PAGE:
Review: iPhone 6s and iPhone 6s Plus | iLounge


Review: iPhone 6s and iPhone 6s Plus

Highly Recommended

Company: Apple

Models: iPhone 6s and iPhone 6s Plus

MSRP: $649-$949

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Phil Dzikiy

Pros: Upgraded cameras bring higher-quality photos and video to the iPhone. Live Photos are a neat, new feature. 3D Touch display adds a new dimension to the user interface, which makes navigating the home screen easier and opens up a number of new possibilities within apps. The A9 processor and 2GB of RAM make for a faster overall experience. Touch ID is super-fast and easy. The new aluminum alloy feels a bit nicer to hold. Both 6s phones appear to fit well in the vast majority of 6 cases and many 6 Plus cases.

Cons: Battery life in the iPhone 6s takes a step back. 16GB models aren’t worth it; we consider the 64GB model a better option by far. A lack of third-party apps supporting 3D Touch thus far make the feature a bit limited at this time. The iPhone 6s speaker is a bit disappointing — and the smaller phone doesn’t have quite the feature set of the 6s Plus.

Apple’s “s” iPhones have traditionally followed a pattern: the phone would have an unchanged body with upgraded internals, leaving larger form factor updates to the new numerical editions. In that way, Apple’s new iPhone 6s and iPhone 6s Plus stick to tradition. But this time around, there was a bit of buzz before Apple’s announcement about the company possibly shunning the “s,” as some believed the latest iPhone would have enough upgrades to justify skipping ahead to the iPhone 7 name. The phone is faster, with more memory and new cameras — but the new 3D Touch is also enough of a user interface change for some to see these phones as brand new devices worthy of making the leap to the next number.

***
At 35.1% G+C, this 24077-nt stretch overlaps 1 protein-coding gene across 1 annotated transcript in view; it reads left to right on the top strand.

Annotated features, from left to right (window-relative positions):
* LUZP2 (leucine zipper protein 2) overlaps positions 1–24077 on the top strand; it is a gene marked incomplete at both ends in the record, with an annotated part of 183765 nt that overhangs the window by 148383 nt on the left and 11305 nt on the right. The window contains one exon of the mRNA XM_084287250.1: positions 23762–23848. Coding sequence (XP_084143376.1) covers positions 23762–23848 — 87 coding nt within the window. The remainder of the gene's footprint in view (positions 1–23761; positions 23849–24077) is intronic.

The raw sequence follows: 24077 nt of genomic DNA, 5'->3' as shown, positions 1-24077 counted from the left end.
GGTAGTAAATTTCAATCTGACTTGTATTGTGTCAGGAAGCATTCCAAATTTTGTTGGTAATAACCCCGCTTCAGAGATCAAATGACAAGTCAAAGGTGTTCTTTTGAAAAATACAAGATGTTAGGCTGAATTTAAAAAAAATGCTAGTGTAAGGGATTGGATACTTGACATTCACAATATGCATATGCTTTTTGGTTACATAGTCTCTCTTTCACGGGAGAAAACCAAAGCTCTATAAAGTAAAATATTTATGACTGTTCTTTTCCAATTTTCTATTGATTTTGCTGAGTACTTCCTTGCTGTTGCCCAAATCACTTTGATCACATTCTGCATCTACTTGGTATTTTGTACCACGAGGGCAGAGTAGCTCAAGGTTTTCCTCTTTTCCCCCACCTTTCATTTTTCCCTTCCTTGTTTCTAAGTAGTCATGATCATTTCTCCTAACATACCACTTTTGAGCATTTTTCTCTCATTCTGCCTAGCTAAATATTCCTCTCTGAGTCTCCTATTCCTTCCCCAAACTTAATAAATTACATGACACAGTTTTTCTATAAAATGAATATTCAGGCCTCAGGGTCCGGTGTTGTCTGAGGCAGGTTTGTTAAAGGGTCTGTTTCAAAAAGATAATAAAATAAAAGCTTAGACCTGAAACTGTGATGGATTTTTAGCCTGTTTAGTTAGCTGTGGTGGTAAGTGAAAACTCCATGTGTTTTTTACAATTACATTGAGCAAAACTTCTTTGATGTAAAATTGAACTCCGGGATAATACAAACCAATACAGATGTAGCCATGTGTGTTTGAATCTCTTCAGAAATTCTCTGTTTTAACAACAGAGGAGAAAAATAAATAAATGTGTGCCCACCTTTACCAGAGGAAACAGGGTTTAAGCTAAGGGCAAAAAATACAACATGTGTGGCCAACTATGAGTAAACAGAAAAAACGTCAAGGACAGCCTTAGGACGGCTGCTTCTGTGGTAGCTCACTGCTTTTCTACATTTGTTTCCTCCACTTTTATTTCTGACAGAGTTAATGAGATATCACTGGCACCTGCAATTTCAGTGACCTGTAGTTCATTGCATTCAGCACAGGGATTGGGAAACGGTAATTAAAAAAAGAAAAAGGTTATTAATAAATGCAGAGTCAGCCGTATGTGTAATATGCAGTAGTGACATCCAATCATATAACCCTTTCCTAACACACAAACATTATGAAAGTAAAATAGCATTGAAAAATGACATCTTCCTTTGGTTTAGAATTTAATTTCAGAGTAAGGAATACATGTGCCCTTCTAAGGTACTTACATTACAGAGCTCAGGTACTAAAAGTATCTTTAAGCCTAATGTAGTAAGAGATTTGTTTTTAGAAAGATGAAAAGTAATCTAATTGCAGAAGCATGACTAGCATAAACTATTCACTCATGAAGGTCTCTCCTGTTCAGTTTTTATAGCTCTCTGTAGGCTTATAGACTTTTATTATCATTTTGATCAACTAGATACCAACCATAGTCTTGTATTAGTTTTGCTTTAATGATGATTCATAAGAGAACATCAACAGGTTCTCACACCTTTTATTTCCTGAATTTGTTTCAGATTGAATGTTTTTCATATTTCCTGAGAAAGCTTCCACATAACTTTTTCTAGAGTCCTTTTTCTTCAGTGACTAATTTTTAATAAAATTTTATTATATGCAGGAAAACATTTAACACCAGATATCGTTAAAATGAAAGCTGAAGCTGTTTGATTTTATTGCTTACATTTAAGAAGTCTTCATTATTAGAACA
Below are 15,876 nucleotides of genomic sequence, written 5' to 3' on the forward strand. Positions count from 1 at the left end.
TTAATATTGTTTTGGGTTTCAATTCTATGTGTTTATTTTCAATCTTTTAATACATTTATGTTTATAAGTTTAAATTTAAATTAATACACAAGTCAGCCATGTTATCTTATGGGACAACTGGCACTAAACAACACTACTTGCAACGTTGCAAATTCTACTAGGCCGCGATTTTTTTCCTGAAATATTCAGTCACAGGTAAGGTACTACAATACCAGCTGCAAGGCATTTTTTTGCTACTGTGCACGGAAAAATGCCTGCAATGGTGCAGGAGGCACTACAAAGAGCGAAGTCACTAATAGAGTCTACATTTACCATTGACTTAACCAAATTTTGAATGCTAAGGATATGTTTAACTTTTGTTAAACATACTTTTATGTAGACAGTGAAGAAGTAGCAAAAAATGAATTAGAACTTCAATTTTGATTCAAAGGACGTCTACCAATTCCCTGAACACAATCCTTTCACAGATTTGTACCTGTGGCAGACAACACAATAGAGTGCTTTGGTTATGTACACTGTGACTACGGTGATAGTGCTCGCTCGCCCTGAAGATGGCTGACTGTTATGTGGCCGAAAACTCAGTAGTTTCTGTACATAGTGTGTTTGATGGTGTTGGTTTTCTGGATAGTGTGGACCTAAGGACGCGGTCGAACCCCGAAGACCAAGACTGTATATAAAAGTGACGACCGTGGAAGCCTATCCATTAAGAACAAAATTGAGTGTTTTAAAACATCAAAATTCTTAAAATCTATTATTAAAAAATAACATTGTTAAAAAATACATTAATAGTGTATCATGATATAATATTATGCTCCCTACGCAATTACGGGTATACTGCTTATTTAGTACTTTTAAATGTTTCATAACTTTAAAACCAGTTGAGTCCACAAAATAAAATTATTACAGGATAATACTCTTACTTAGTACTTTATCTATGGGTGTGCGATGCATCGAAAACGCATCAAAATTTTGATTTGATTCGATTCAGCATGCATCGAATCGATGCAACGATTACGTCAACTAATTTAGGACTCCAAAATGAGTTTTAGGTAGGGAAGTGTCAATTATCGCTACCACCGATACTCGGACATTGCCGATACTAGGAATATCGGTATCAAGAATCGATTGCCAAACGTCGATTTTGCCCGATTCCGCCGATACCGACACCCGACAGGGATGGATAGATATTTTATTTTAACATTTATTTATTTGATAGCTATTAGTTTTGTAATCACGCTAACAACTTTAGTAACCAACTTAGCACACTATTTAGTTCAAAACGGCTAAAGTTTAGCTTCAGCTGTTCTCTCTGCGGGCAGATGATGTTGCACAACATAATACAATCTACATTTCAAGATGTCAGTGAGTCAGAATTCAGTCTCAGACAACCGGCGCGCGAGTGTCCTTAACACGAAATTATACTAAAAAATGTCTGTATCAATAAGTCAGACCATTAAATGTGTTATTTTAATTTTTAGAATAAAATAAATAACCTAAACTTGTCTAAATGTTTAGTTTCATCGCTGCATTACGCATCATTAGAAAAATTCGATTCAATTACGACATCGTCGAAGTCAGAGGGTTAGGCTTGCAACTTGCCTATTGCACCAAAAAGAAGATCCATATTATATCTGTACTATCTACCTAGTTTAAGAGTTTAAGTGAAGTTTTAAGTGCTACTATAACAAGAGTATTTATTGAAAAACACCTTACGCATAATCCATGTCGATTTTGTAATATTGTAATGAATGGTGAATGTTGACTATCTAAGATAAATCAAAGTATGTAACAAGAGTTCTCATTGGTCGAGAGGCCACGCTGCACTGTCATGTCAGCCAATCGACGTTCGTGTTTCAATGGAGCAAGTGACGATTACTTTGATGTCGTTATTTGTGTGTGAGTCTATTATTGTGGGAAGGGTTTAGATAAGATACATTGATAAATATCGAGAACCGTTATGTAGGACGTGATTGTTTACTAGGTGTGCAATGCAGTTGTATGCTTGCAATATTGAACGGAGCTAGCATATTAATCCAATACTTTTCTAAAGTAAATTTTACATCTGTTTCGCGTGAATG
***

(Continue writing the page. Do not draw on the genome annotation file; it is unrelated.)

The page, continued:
As with their predecessors, the iPhone 6s and iPhone 6s Plus come in three capacities — 16GB, 64GB, and 128GB. Generally, for consumers interested in upgrading to the newest iPhone as soon as possible, the 16GB model is too small to consider. Lightning-based storage solutions are still relatively rare, and even if they weren’t, 16GB is too small considering the size of photos, apps, music, etc. We’re not alone in pushing for a 32GB base model iPhone, and we will continue to bang that drum. With carriers moving away from contract subsidies, we’ll list the prices as Apple does: $649/$749/$849 for iPhone 6s at 16GB, 64GB, and 128GB, and a $100 premium for the iPhone 6s Plus at the same capacities: $749/$849/$949.

In the next seven pages, we’ll take a look at the brand new features and changes in Apple’s newest iPhones — from the 3D Touch display to the new cameras to any other tweaks that might be a bit under-the-radar. We’ll put it all to the test, and hopefully, we’ll determine whether it’s worth your time and money to upgrade to the latest Apple flagship phone.



Editors' Note: iLounge only reviews products in "final" form, but many companies now change their offerings - sometimes several times - after our reviews have been published. This iLounge article provides more information on this practice, known as revving.

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